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Fenway frankness

Fashionable Red Sox fans can play fair when showing their anti-Yankee sentiment

During a bumpy patch in her relationship with her boyfriend, a Yankees fan, Brenda O'Brien found a way to make .... call it a fashion statement.

She bought a T-shirt that proclaims: "Real women don't date Yankees fans." The romance is back on track, but O'Brien, 39, likes the general sentiment well enough that she wore the shirt Monday night when the Red Sox played the Orioles.

Meanwhile, Jim Duffy was striding down Brookline Avenue in a T-shirt that expressed his views: "I support two teams, the Red Sox and whoever beats the Yankees."

"I hate the Yankees," said Duffy, 46, of Windham, Conn. "Ever since I can remember. It's a new way of expressing it."

As the New York Yankees arrive in town tomorrow for a three-game series with the Red Sox, street vendors are preparing to do a booming business in a line of sports attire that seeks to tap into nearly a century of frustration. On the streets around Fenway Park, pushcarts are teeming with hats, T-shirts, and sweatshirts bearing anti-Yankees slogans. While many take a venomous approach that makes their slogans unprintable, others simply seek to express the rueful spirit of a city that has not seen a World Series victory since 1918, such as: "Any team can have a bad century."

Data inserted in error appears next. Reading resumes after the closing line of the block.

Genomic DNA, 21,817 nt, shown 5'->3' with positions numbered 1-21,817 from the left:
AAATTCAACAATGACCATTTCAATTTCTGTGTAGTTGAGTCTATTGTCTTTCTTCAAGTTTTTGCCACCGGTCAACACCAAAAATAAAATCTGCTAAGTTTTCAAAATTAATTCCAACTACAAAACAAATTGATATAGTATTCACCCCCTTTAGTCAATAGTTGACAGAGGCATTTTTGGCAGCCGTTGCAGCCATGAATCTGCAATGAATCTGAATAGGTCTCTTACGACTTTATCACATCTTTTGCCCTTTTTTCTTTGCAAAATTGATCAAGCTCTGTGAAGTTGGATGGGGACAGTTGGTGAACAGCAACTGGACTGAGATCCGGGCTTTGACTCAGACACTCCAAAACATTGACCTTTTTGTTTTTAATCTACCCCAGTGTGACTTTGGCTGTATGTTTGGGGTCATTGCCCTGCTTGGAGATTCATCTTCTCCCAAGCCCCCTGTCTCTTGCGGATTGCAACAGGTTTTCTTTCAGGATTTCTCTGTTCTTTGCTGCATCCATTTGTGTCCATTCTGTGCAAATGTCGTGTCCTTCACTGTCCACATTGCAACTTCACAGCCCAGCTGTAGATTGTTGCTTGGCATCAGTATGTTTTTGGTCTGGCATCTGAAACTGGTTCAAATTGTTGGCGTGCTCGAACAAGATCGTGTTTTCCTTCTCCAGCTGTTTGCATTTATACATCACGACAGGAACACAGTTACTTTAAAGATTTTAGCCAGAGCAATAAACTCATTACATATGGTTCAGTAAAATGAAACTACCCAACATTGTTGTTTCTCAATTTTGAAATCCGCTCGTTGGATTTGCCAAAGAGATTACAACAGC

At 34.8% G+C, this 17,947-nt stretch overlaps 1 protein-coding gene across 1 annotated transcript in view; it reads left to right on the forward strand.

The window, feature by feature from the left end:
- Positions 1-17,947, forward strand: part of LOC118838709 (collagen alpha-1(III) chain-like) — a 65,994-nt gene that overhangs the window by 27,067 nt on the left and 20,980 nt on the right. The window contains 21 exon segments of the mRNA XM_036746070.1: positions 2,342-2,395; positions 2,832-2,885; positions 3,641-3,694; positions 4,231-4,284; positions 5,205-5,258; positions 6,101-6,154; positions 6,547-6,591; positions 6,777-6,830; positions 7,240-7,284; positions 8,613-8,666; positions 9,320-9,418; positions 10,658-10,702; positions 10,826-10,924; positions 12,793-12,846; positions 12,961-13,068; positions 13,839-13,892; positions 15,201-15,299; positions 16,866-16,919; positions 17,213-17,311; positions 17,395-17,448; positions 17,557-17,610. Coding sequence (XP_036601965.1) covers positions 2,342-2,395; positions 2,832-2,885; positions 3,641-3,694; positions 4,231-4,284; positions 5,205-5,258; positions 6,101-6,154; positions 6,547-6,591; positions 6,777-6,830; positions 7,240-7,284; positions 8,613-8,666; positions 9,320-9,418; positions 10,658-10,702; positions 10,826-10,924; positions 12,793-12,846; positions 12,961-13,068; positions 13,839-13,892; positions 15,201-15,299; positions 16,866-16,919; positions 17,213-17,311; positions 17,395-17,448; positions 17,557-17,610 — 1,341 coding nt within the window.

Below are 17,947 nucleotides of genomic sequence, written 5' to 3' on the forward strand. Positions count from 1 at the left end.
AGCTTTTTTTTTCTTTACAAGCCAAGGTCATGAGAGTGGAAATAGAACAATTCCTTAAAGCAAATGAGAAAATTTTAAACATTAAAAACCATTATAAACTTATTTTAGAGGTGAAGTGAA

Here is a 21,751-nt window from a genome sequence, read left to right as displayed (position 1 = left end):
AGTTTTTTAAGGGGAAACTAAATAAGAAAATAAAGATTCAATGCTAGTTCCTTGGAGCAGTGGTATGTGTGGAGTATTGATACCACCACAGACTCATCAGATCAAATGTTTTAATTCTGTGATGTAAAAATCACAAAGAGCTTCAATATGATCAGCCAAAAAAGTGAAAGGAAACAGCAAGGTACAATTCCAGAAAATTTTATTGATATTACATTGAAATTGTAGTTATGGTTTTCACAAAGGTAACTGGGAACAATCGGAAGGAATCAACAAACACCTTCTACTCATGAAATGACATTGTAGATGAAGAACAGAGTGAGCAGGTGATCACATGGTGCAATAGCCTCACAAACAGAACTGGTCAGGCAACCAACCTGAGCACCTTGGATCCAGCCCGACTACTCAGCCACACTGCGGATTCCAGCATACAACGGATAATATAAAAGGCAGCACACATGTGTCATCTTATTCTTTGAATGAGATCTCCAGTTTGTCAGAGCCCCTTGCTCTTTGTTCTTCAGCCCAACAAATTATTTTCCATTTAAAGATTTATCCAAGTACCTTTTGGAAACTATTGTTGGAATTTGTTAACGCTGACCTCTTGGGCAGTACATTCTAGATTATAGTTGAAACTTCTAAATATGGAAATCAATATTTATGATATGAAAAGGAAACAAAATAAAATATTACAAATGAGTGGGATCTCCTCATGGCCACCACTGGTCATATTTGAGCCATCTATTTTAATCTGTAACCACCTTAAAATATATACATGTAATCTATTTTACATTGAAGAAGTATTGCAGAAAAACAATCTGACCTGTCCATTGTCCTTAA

Even within this crowded market niche, Mei Li, 22, a Stanford graduate from Brookline, saw an underserved constituency: women. So Li and a friend launched Homegirls, the company that sells the "Real women" T-shirts.

"We're the only ones who are targeting women," Li explained as patrons swarmed around her display near Kenmore Square. "A lot of times, the female fan gets overlooked. We want people to know that female sports fans are just as passionate as the guys." Li said she and her partner hope to expand the product line to include jackets and sweatshirts.

Don Aucoin can be reached at

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